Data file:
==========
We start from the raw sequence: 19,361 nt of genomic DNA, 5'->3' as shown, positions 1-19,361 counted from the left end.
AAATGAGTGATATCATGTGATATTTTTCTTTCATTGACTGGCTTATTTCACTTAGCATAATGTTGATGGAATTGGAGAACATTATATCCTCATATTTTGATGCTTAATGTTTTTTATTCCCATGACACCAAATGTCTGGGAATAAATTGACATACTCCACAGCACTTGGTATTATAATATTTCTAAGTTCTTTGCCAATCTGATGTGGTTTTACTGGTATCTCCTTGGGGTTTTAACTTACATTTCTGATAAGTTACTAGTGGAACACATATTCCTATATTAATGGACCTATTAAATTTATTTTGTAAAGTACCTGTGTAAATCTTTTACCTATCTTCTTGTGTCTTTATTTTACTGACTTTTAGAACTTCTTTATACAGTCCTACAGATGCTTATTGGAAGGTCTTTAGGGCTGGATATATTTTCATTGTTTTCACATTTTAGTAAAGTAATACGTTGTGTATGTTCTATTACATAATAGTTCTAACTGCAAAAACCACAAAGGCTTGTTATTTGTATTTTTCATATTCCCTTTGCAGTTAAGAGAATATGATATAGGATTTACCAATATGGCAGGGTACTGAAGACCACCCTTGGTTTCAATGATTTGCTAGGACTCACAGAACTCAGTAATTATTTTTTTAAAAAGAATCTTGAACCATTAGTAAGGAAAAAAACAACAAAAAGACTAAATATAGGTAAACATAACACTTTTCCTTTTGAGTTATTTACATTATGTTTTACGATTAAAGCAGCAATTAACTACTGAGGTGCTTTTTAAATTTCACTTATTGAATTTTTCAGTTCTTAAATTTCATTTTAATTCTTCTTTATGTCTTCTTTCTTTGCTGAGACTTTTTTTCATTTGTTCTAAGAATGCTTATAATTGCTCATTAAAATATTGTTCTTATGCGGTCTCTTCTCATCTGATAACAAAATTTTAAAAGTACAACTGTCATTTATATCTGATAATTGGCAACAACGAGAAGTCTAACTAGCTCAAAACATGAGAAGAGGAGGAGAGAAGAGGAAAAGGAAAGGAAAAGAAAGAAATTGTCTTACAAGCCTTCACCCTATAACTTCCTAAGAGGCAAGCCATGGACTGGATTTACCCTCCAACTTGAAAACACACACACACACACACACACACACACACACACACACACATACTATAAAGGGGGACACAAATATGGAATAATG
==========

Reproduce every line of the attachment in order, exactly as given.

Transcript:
We start from the raw sequence: 19,361 nt of genomic DNA, 5'->3' as shown, positions 1-19,361 counted from the left end.
AAATGAGTGATATCATGTGATATTTTTCTTTCATTGACTGGCTTATTTCACTTAGCATAATGTTGATGGAATTGGAGAACATTATATCCTCATATTTTGATGCTTAATGTTTTTTATTCCCATGACACCAAATGTCTGGGAATAAATTGACATACTCCACAGCACTTGGTATTATAATATTTCTAAGTTCTTTGCCAATCTGATGTGGTTTTACTGGTATCTCCTTGGGGTTTTAACTTACATTTCTGATAAGTTACTAGTGGAACACATATTCCTATATTAATGGACCTATTAAATTTATTTTGTAAAGTACCTGTGTAAATCTTTTACCTATCTTCTTGTGTCTTTATTTTACTGACTTTTAGAACTTCTTTATACAGTCCTACAGATGCTTATTGGAAGGTCTTTAGGGCTGGATATATTTTCATTGTTTTCACATTTTAGTAAAGTAATACGTTGTGTATGTTCTATTACATAATAGTTCTAACTGCAAAAACCACAAAGGCTTGTTATTTGTATTTTTCATATTCCCTTTGCAGTTAAGAGAATATGATATAGGATTTACCAATATGGCAGGGTACTGAAGACCACCCTTGGTTTCAATGATTTGCTAGGACTCACAGAACTCAGTAATTATTTTTTTAAAAAGAATCTTGAACCATTAGTAAGGAAAAAAACAACAAAAAGACTAAATATAGGTAAACATAACACTTTTCCTTTTGAGTTATTTACATTATGTTTTACGATTAAAGCAGCAATTAACTACTGAGGTGCTTTTTAAATTTCACTTATTGAATTTTTCAGTTCTTAAATTTCATTTTAATTCTTCTTTATGTCTTCTTTCTTTGCTGAGACTTTTTTTCATTTGTTCTAAGAATGCTTATAATTGCTCATTAAAATATTGTTCTTATGCGGTCTCTTCTCATCTGATAACAAAATTTTAAAAGTACAACTGTCATTTATATCTGATAATTGGCAACAACGAGAAGTCTAACTAGCTCAAAACATGAGAAGAGGAGGAGAGAAGAGGAAAAGGAAAGGAAAAGAAAGAAATTGTCTTACAAGCCTTCACCCTATAACTTCCTAAGAGGCAAGCCATGGACTGGATTTACCCTCCAACTTGAAAACACACACACACACACACACACACACACACACACACACACATACTATAAAGGGGGACACAAATATGGAATAATG